Update on markets

The purpose of this post is to show what is happening.

So, the US $ is to collapse, so say the inflationistas, the gold bugs, the Anderson shelter types etc.

USDYet the $ index, against a generally accepted basket of currencies, has failed to collapse for over 2 years and, indeed, is rising again, from multi year support.

This is the reason why the GB£ has recently been falling – not because of anything internal to the UK.

USD-GBP1.70/72 was 20 year resistance, apart from the extreme period of 2003-2007.  As I told clients, from 1.70/72 £ could rise further 20% or fall 20% to 1.35.  Falling so far. On verra.

The £ has fallen recently due to $ strength and has broken below rising support, since February.  It seems fair to suggest the break will hold.  Next support down at 1.63.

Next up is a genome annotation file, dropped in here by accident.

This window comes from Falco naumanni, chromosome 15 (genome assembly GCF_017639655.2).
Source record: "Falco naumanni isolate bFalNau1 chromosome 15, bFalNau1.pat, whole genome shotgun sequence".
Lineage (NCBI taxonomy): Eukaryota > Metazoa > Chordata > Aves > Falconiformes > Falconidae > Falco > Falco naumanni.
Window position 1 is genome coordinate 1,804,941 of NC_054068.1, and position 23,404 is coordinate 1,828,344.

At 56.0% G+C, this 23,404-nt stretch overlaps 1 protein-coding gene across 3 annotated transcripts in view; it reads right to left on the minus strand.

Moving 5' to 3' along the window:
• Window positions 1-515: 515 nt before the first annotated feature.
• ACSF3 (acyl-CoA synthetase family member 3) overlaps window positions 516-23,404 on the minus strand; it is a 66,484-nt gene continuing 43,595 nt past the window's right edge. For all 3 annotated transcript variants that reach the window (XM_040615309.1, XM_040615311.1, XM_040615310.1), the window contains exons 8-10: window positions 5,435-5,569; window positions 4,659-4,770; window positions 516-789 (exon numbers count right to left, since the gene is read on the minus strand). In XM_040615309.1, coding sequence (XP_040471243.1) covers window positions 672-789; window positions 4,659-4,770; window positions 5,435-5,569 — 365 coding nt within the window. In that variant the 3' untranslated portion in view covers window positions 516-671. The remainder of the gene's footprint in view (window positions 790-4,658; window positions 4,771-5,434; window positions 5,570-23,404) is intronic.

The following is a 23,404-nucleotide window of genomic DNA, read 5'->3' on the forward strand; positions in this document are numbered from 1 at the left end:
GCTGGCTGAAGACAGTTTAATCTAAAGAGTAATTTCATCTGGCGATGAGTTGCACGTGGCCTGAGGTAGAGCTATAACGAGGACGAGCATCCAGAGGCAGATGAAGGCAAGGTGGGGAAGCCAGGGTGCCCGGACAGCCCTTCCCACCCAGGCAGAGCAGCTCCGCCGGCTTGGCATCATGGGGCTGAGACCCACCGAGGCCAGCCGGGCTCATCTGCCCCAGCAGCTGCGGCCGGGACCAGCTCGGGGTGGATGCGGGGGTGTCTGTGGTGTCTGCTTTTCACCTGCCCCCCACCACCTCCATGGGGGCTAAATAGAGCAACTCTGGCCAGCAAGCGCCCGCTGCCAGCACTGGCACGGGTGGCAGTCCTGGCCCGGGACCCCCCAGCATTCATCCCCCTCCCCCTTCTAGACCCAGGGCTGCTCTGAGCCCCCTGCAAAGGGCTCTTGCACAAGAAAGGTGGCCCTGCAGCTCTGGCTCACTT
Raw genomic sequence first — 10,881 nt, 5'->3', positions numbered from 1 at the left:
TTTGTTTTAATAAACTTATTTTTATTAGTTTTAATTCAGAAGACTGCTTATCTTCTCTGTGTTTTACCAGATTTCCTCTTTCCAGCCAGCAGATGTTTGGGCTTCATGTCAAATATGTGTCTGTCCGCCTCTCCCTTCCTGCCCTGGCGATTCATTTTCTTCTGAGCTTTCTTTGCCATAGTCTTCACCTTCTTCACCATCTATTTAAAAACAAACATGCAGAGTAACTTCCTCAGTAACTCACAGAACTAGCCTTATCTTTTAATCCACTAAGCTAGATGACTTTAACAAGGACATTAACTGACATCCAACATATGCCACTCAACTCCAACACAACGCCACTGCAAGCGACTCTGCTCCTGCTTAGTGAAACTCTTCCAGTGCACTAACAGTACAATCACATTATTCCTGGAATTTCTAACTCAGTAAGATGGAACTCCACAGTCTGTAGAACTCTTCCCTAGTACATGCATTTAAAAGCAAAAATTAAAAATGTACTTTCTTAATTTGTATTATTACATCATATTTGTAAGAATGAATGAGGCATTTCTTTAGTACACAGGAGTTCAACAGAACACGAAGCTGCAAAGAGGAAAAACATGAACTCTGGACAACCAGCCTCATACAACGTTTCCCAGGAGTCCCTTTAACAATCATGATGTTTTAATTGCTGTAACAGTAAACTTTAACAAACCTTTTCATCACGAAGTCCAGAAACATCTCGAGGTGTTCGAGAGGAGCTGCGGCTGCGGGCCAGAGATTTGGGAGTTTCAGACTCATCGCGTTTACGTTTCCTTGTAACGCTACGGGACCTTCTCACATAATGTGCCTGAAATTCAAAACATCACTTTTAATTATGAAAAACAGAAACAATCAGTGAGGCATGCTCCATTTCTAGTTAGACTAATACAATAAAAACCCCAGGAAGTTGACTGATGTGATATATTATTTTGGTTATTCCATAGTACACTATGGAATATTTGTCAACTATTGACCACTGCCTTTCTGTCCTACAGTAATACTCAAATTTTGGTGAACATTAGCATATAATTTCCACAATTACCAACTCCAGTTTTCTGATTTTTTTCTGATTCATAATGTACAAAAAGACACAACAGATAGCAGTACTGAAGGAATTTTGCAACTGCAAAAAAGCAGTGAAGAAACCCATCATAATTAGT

$ strength suggests risk off and we are seeing strength in PMs – which is no surprise at all.

Also, US Treasuries, which again the inflationistas said would collapse, are having a storming year…

tlt v SPYWe have been huge bulls.

Now, at relative level to S&P of last Autumn and a little push higher and the relative price will take us back to last Summer/Spring.  Inflation?   Yeah right. #turningjapanese as I have been wont to say for over a year now whenever anyone would ask me.

Western equity markets are looking fragile right now.

The FTSE is down on 15 MONTHS AGO!

The S&P has fallen a few % and sits right on multi month support before the US opens in a couple of hours.  MACD pointing down so I’ll suggest the downturn is not over.  That, in turn, suggests it could be part of a bigger move down this Summer.

spxLook at the DAX:

DAXI make that 8% down… and broken 2 year support.

Whereas Emerging Markets – as we have written of often, positively, positively (!) soars:

eem to spyLike USTs, relative price is back to Autumn last year and looking strong, relative to S&P.

By the way, US Small Caps looking awful.